It is a sobering and soul-searching experience to select a subject for a Presidential Address for a group such as the Central Surgical Association. It is unlikely that I could contribute any knowledge to the learned members of this Association, composed as it is of a good many friends with whom I have worked through the years, a number of my former professors, and many eminent and scholarly surgeons. And so, rather than belabor you with subject matter upon which I am considered an authority or burden you with my philosophy, I have selected a subject with which I have had considerable personal experience, a subject which has become of increasing importance, and, lastly, a subject in which I would like to interest the young surgeons in this audience. It is of course addressed to young surgeons everywhere.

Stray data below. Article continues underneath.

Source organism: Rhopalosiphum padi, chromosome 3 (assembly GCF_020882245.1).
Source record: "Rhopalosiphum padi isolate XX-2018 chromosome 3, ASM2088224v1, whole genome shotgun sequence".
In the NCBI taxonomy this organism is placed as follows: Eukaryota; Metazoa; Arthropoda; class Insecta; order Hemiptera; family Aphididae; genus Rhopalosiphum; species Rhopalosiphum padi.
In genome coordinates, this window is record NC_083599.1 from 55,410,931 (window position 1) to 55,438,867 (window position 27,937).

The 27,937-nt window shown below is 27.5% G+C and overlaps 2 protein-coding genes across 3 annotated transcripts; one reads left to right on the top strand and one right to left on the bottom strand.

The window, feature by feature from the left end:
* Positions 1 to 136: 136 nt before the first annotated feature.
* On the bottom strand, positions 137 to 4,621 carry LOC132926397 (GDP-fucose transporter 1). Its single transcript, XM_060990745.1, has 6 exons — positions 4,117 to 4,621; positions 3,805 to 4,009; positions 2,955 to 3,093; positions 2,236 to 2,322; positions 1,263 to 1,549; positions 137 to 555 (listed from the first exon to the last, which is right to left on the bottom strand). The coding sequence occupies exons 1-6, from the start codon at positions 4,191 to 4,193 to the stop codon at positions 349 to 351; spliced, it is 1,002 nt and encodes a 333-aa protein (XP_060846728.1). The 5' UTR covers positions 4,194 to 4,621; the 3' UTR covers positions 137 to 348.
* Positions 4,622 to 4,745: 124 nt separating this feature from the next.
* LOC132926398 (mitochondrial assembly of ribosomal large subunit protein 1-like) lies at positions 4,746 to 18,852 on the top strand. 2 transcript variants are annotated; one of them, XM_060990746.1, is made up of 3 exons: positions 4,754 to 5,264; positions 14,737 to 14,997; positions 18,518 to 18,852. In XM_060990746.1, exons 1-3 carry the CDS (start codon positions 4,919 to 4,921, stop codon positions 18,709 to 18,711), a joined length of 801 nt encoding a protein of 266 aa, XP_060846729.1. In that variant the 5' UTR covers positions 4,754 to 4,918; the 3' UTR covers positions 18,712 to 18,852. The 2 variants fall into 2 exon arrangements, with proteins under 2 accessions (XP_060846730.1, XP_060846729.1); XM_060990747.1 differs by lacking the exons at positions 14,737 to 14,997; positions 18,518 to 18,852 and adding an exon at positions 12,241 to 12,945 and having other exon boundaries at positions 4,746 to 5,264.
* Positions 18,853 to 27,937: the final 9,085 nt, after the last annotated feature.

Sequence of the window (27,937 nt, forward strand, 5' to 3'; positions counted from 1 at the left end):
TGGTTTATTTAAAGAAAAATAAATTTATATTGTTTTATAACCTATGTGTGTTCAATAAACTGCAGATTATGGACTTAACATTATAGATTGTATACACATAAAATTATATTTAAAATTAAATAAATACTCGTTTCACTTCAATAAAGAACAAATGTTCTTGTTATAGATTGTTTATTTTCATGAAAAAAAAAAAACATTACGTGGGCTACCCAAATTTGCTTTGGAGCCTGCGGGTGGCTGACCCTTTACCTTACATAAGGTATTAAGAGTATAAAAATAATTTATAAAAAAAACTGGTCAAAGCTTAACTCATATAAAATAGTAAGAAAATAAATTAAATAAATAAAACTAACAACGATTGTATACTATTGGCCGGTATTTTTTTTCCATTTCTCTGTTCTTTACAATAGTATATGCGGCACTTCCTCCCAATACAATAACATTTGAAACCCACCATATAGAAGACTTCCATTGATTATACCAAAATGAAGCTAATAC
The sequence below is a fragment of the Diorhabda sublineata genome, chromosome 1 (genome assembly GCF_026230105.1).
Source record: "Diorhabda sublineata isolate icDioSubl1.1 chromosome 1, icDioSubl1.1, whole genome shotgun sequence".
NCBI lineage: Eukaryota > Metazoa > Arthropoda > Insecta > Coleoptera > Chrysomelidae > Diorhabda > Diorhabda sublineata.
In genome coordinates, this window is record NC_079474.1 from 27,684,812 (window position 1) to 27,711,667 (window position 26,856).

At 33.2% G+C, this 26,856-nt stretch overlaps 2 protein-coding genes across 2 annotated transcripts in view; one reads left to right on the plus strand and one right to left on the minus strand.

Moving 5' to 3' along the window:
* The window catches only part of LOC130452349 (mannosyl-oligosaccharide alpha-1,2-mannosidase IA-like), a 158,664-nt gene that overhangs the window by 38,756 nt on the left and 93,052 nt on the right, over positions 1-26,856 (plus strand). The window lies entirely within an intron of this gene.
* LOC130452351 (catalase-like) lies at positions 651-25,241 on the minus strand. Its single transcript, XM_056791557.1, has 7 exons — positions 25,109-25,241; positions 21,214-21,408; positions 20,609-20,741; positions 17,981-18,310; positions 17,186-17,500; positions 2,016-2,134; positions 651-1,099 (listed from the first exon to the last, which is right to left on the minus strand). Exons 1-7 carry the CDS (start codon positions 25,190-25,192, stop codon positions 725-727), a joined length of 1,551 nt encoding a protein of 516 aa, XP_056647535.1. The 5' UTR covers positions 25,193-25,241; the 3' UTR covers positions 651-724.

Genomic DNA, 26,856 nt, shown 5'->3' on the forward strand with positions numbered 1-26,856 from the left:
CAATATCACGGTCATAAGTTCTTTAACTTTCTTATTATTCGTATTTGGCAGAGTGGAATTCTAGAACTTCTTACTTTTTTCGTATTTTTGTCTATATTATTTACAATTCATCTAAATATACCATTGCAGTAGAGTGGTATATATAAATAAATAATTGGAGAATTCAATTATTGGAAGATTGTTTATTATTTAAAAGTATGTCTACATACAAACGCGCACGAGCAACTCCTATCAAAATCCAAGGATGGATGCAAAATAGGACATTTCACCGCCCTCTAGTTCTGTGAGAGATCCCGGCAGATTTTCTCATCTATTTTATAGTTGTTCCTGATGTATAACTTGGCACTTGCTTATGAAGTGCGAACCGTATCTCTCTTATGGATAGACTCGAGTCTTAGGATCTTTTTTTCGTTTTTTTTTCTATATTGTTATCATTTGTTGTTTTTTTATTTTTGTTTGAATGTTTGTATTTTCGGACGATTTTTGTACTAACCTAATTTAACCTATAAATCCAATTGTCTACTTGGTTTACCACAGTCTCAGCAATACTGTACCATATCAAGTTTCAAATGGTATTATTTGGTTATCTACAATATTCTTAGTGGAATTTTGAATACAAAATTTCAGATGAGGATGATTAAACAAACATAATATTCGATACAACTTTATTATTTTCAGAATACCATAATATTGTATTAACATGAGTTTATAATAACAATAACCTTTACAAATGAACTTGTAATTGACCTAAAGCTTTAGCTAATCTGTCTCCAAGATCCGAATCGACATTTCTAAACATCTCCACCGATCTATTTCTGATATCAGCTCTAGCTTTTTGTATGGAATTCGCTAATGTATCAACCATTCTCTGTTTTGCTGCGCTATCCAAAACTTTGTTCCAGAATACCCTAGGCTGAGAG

Historically, most centers of learning in the arts and sciences have been
McVAY CB. Surgery in the Rural Midwest: The Need, the Problem, and the Opportunity. Arch Surg. 1962;85(4):531–539. doi:10.1001/archsurg.1962.01310040003001
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